At their home today outside of Jefferson, the family has one horse, one pony and dairy goats. They got into dairy goats after her firstborn daughter, now 7, became allergic to cow’s milk.
Wilson had been intrigued for some time by the possibility of a career in law enforcement.
“It fits my lifestyle,” she said.
Wilson was at first, however, a different kind of civil servant, going to work for the U.S. Postal Service in the Farnhamville post office. That led to a promotion with higher pay. But the position’s flexibility — meaning she wouldn’t know which post office she might be working out of until the day before — simply wasn’t compatible with her kids’ day care provider.
She joined the Jefferson Police Department, making history in the process.
She said it’s an honor to be the department’s first female officer.
It’s possible she’ll encounter people who haven’t so much as even seen a woman with a badge.
“I may get respect and I may not get respect,” Wilson said. “I don’t want to be treated any differently. I just want the same respect any officer wants.”
“I can take a few not nice words,” she added. “Everyone’s human. We’ve all been at our worst.”
Admittedly, as a mom, she thinks she’ll bring a mother’s touch to the job, which could be useful when dealing with other women and children.
“We come off as sometimes scary,” she said of police in general.
But it also bears remembering that most mothers also pride themselves on being able to take someone out of this world, too.
That Glock isn’t just for show.
Clouse sees the benefit of a female officer, for example, in cases of domestic assault, when the victim is traditionally a woman.
“A female officer just has a lot to offer,” he said, adding that there are multiple situations where a female officer would put people at ease.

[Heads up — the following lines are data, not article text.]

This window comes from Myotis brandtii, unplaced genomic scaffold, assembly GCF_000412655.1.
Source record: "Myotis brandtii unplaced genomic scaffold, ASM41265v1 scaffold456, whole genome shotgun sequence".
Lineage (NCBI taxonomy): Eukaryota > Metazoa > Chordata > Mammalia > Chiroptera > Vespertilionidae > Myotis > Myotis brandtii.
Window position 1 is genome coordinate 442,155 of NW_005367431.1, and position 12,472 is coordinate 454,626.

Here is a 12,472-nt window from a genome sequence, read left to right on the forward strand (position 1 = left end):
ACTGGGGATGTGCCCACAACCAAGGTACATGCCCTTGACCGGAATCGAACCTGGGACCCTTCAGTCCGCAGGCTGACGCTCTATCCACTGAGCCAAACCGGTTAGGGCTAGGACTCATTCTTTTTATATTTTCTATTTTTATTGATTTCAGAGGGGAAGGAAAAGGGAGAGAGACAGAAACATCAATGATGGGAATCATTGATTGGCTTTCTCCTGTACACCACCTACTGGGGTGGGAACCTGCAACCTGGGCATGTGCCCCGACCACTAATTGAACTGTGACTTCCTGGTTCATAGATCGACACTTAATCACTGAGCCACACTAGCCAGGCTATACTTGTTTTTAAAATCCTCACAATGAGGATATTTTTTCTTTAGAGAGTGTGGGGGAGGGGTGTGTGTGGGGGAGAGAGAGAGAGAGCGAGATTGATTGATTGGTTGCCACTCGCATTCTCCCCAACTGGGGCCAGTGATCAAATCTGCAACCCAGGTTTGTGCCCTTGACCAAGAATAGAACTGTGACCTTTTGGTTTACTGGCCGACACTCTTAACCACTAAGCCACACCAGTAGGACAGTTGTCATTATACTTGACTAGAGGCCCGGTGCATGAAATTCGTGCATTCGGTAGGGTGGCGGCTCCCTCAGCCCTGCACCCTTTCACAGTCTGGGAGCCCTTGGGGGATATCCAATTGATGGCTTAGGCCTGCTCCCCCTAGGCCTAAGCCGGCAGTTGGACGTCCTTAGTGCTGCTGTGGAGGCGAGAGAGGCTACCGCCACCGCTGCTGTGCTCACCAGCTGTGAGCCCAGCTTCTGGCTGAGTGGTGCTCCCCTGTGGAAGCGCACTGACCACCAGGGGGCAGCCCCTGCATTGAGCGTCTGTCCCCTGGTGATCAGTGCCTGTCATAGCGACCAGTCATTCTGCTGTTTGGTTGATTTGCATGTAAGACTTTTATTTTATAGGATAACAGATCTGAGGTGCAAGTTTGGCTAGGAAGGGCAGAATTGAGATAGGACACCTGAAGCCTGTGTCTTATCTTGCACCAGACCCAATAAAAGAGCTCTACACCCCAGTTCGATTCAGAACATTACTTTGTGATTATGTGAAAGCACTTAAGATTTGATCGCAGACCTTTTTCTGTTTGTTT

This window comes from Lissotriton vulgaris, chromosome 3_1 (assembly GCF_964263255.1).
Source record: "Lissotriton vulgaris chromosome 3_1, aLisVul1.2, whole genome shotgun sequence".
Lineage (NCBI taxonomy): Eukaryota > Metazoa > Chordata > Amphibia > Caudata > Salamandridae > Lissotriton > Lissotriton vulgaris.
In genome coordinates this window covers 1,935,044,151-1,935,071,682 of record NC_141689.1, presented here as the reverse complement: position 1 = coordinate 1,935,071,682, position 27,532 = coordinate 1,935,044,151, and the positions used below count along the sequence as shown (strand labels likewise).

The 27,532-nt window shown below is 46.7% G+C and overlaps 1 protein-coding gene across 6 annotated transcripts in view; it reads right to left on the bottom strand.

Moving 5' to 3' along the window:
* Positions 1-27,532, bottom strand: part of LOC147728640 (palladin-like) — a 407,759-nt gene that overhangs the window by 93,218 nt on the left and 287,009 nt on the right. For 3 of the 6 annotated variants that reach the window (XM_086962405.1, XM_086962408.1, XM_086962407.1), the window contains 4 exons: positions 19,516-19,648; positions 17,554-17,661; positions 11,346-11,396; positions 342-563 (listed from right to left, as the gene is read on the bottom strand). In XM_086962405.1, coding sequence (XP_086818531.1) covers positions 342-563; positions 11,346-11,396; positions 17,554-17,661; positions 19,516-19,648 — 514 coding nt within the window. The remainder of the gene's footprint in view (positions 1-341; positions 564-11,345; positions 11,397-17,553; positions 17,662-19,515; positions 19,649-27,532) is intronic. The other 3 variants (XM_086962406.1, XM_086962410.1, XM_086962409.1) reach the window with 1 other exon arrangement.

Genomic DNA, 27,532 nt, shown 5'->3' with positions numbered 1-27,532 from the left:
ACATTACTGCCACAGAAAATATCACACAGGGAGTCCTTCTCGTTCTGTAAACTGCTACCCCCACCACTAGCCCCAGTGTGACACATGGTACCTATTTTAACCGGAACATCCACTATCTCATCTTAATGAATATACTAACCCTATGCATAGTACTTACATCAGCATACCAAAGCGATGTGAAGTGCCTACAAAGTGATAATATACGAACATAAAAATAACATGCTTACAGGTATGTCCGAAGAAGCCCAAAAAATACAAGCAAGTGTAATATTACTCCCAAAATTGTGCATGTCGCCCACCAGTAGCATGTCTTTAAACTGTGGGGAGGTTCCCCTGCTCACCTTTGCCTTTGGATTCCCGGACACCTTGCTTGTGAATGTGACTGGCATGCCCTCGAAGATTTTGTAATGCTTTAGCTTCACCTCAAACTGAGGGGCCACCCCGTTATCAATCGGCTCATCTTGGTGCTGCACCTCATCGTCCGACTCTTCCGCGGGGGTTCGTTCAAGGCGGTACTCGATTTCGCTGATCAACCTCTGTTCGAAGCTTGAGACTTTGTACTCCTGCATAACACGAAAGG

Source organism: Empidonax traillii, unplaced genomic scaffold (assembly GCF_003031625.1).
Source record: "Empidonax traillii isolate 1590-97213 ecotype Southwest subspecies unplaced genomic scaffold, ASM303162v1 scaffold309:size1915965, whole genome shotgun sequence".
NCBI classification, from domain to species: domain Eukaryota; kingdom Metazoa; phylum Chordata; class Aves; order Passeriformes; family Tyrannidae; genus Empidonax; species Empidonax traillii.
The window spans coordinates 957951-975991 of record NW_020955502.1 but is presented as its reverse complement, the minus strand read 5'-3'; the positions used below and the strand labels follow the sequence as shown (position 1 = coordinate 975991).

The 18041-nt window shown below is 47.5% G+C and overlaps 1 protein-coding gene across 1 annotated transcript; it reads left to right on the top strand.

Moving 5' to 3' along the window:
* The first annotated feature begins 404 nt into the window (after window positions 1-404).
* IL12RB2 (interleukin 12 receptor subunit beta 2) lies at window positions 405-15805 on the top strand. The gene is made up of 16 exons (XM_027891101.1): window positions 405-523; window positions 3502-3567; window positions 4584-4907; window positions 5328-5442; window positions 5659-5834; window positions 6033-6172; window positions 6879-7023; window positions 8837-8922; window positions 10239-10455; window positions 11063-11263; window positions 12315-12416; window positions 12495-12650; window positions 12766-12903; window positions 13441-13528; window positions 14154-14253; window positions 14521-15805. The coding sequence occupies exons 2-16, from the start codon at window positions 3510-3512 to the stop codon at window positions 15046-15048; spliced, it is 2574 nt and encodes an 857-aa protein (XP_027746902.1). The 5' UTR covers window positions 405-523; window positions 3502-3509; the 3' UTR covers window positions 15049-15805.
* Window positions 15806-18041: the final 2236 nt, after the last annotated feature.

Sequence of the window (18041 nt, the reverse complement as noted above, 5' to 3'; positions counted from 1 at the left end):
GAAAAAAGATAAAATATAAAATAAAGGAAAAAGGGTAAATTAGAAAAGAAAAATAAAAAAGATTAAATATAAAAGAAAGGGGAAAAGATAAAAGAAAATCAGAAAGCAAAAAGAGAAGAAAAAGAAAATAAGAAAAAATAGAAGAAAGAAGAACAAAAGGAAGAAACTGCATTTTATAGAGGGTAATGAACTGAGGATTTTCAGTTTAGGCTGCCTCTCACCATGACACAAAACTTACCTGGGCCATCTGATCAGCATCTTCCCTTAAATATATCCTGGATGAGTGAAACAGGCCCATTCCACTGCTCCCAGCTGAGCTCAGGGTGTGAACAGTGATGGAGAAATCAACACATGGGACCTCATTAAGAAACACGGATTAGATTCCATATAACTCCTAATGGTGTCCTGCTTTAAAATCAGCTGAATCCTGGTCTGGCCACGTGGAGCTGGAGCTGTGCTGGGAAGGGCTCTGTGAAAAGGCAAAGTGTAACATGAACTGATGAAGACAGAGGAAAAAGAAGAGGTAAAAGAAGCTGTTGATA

Already, Wilson has felt the positive effects of being a woman cop.
“I’ve had women tell me more personal things than they might tell a male officer,” she said.
Her decision to become a cop also stems largely from motherhood.
“It’s scary out there,” Wilson said. “I want to have a better community for my kids.”
She’s also not naive.
“There are things that can happen,” she acknowledged.
However, she said she has her faith and a good support system to call on in moments of crisis.
“I’m not afraid of dying,” Wilson said matter-of-factly.
The next step for Wilson is to undergo training at the Iowa Law Enforcement Academy from January to April.
When you’re a busy mom like Wilson, it would seem that the law enforcement equivalent of boot camp sounds downright relaxing.
“I’m going to take it as a vacation,” she said.
A cautionary tale
Jefferson Police Chief Mark Clouse is almost certain there’s never before been a female police officer in the department’s ranks.
A search of the Jefferson newspaper archives supports his belief.
But the idea of a policewoman isn’t totally foreign to Jefferson residents. In fact, more than a century ago, a young Jefferson resident encountered a policewoman, Margaret Goddard, after running away to Des Moines.
Papers back in the spring of 1916 carried the story of 12-year-old Lyman Gilbert Beatley, who ran away from Jefferson and made it all the way to Des Moines on a heart-wrenching quest to find “someone who would love him just a little.”
Lyman, who told police that both of his parents were dead, found the love he needed on the shoulder of Officer Goddard.
“That good woman,” it was reported, “who has listened unmoved to hundreds of highly colored falsehoods, shed tears herself.”
An instant bond formed — until, that is, Lyman’s dad phoned.
“That boy’s my son,” the father is reported to have said. “I’m not so dead I can’t come and get him.”
The paper concluded that the boy “was one of the best juvenile actors on or off the stage.”
— Andrew McGinn